Parent artery occlusion strategy in the present case should be optimized according to anatomical features of the aneurysm. After FD placement, the presence of dense mesh stent in the ICA made clip ligation impossible. In addition, the orifice of AchA was located at the same segment as the aneurysm across the ICA. Complete occlusion of the ICA underneath the entire aneurysmal neck (i.e., internal trapping) was unavailable; thus, proximal occlusion with coils was performed. With this, we sought to reverse and minimize blood flow of the ICA while avoiding ischemic complications.[7,13] Although being unintentionally combined, reverse, and minimal flow created by flow alteration may have synergized with the flow diversion effect by the preexisting FD to suppress aneurysmal growth and rupture. We selected the supraclinoid ICA just proximal to the PCoA as the obliteration site. Thus, we were able to minimize the retrograde ICA blood flow by choosing the tiny PCoA as an outflow conduit of the flow alteration strategy, rather than choosing the larger ophthalmic artery.[5,7] PCoA preservation also contributed to avoiding blind alley formation for the retrograde flow at the distal end of the coil mass, which may cause delayed AchA thrombosis.[9,10] Even though sufficient blood flow is provided through the extracranial-intracranial bypass, endovascular supraclinoid ICA obliteration is associated with ischemic complications, presumably because of distal coil migration to the AchA and PCoA.[13] Together with proximal flow control by a tourniquet, the open-cell stent placed just proximal to the aneurysmal neck successfully prevented ischemic complications by anchoring the coils in place and preventing distal coil migration in the slippery FD with high metal coverage rate [Figure 3].

Figure 3:: (a) Schematic imaging of coil behavior when the additional Neuroform Atlas stent is absent. The distal coil end (arrow) is unstable and protrudes toward the anterior choroidal artery and the posterior communicating artery in the cylinder-like slippery flow diverter. (b) Schematic imaging of coil behavior when the additional Neuroform Atlas stent (arrowheads) is present. The open-cell struts of Neuroform Atlas works as a scaffold and prevent coils (arrow) from protruding distally.

To the best of our knowledge, this is the first report describing successful tailor-made flow alteration for impending rupture of the giant supraclinoid intracranial aneurysm after FD placement. Although we believe that flow alteration strategy is justified to obtain maximal effect to control intractable aneurysm presenting aggressive feature even after FD placement, little is known about hemodynamic compromise of AchA that has already been covered by FD and subsequently exposed to decreased ICA flow by flow alteration. In our case, outlet flow through the tiny PCoA may be high enough to prevent blind array formation and delayed thrombosis of the AchA. Another possibility is that AchA is intrinsically tolerable for FD coverage as described in the previous literature.[15] A previous case report of successful open surgical bailout for failed FD, where ischemia of AchA that had already been covered with multiple FDs did not occur by rescue parent artery occlusion of the ICA with low-flow bypass surgery, encouraged us to take our tailor-made flow alteration strategy for the intractable giant aneurysm.[1] Further investigations would be warranted to establish safety and efficacy of parent artery occlusion strategy by accumulating rescue therapy for unsuccessful FD treatment.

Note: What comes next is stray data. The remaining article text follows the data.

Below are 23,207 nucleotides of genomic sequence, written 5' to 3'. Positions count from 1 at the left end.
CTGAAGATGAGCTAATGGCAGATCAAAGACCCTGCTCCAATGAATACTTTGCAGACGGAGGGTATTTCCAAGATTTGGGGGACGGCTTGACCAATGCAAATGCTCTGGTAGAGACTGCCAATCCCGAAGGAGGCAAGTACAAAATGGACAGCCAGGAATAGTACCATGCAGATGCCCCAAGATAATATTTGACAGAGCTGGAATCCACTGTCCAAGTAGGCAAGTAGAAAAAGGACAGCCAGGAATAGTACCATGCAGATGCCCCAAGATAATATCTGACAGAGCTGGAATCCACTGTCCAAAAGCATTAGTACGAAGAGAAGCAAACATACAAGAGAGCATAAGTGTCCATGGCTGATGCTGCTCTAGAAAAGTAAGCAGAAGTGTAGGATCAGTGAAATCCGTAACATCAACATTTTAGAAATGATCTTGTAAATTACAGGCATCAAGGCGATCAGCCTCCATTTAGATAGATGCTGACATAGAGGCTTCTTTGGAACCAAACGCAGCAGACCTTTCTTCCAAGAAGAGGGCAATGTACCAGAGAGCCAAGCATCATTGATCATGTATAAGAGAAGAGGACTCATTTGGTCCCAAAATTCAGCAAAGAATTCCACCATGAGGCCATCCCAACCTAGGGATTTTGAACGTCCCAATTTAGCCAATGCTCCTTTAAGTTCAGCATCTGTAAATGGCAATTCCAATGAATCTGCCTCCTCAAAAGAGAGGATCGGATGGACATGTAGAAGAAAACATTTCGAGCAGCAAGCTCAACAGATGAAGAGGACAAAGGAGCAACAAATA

CONCLUSION

In this article, we described a successful flow alteration therapy for a giant supraclinoid ICA aneurysm enlarging after FD placement. Impending rupture of the FD-treated aneurysms may be safely controlled with tailor-made strategy using extracranial-intracranial bypass and targeted endovascular parent artery occlusion.

Declaration of patient consent

The authors certify that they have obtained all appropriate patient consent.

Financial support and sponsorship

Nil.

Conflicts of interest

There are no conflicts of interest.